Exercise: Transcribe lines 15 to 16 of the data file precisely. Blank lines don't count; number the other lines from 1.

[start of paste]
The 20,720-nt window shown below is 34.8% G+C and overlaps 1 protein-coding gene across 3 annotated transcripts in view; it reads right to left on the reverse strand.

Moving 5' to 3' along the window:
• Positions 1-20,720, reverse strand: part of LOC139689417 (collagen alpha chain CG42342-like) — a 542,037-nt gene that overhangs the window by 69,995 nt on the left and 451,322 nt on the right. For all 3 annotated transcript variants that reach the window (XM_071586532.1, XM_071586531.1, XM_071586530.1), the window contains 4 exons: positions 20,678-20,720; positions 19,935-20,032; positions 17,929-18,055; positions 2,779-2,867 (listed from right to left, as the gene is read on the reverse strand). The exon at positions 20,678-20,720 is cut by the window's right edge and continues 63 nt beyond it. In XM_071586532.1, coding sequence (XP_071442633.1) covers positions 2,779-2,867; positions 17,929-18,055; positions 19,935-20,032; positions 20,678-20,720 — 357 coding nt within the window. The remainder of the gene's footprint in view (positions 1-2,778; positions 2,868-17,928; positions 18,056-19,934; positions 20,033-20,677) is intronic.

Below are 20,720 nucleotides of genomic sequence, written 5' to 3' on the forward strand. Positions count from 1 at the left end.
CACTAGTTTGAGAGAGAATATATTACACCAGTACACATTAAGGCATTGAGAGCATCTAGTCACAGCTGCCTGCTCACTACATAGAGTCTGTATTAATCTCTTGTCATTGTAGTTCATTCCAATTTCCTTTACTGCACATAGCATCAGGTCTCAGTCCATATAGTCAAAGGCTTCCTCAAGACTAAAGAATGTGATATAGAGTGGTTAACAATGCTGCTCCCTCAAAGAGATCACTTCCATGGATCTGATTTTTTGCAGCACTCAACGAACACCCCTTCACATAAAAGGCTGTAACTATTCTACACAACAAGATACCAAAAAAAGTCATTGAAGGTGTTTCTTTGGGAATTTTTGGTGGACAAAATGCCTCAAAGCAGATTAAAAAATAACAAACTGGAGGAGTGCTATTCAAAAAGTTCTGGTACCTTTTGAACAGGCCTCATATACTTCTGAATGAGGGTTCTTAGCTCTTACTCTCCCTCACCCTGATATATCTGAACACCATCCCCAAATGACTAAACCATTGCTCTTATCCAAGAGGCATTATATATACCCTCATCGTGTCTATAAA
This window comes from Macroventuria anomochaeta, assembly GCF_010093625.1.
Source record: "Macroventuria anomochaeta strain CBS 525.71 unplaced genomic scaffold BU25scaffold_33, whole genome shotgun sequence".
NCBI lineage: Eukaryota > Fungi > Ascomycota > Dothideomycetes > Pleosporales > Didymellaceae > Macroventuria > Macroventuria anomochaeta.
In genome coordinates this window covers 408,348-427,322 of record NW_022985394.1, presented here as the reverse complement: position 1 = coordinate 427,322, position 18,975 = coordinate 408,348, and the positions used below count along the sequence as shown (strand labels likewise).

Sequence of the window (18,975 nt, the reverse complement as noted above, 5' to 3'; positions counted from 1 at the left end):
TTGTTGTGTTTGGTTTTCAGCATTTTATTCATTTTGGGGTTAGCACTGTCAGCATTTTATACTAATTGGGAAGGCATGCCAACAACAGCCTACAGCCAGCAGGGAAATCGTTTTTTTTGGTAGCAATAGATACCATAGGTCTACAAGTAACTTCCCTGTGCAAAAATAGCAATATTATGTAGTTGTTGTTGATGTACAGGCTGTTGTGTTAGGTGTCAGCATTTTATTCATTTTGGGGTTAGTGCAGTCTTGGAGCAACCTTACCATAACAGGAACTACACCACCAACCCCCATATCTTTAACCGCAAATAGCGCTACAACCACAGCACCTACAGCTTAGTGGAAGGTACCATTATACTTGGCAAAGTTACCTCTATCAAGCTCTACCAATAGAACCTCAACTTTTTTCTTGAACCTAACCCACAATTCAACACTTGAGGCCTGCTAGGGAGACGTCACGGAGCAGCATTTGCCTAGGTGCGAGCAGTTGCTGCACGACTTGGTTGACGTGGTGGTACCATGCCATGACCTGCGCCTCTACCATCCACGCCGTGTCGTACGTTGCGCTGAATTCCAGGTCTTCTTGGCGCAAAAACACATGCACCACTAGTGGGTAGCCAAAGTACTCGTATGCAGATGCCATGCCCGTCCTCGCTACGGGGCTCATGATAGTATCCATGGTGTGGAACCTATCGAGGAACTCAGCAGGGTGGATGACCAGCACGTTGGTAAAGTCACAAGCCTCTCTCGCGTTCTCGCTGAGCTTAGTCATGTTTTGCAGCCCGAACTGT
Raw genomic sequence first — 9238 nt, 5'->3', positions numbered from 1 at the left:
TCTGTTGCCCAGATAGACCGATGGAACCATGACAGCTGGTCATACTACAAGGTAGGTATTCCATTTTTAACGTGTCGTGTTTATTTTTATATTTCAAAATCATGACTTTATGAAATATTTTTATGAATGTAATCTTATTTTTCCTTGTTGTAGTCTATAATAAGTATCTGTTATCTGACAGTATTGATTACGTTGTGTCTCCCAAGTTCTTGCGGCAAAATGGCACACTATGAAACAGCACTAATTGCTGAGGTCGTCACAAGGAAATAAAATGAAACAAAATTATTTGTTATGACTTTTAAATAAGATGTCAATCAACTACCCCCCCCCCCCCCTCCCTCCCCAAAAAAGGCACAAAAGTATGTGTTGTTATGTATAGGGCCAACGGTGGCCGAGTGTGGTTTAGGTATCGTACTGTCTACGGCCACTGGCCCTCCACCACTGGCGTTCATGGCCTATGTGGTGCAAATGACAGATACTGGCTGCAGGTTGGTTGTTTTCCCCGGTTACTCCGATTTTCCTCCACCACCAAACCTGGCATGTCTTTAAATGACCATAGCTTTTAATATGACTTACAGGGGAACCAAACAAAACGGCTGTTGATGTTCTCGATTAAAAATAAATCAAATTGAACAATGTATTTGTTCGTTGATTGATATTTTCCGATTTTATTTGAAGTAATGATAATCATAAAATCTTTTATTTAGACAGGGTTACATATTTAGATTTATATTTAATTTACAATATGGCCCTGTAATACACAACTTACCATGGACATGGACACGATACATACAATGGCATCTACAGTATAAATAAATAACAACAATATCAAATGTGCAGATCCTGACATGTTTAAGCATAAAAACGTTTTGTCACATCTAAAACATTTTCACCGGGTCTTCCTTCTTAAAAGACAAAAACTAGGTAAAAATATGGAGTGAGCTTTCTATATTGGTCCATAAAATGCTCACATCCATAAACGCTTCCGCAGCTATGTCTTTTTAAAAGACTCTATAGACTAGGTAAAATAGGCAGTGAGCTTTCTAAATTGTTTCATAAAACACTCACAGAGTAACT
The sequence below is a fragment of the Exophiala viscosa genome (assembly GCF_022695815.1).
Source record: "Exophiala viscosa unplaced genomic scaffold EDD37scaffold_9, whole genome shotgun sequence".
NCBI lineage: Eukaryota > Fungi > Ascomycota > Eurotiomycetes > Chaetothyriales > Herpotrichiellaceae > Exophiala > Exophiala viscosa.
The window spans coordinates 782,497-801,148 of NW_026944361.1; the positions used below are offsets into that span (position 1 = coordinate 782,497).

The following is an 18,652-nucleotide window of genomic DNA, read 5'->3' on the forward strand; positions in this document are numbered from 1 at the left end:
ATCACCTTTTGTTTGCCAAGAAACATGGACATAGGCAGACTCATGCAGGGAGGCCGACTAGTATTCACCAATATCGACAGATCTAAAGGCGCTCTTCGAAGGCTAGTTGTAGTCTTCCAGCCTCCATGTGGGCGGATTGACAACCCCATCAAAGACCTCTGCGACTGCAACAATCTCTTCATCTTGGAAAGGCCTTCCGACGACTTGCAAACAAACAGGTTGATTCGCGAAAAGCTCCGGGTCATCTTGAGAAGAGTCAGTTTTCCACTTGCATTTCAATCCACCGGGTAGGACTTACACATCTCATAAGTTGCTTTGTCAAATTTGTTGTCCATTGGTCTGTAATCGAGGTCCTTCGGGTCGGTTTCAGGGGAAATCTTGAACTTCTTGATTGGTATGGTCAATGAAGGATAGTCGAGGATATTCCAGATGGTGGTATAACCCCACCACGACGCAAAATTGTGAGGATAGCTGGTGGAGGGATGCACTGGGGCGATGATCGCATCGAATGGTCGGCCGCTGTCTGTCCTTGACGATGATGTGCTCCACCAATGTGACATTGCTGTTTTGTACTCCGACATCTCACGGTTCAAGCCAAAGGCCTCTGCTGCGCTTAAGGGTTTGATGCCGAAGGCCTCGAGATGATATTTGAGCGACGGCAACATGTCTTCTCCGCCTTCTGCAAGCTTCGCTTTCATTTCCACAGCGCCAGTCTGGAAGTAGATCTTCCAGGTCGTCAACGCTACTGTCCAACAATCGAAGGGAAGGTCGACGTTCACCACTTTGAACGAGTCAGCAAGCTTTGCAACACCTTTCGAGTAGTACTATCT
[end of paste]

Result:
Source record: "Exophiala viscosa unplaced genomic scaffold EDD37scaffold_9, whole genome shotgun sequence".
NCBI lineage: Eukaryota > Fungi > Ascomycota > Eurotiomycetes > Chaetothyriales > Herpotrichiellaceae > Exophiala > Exophiala viscosa.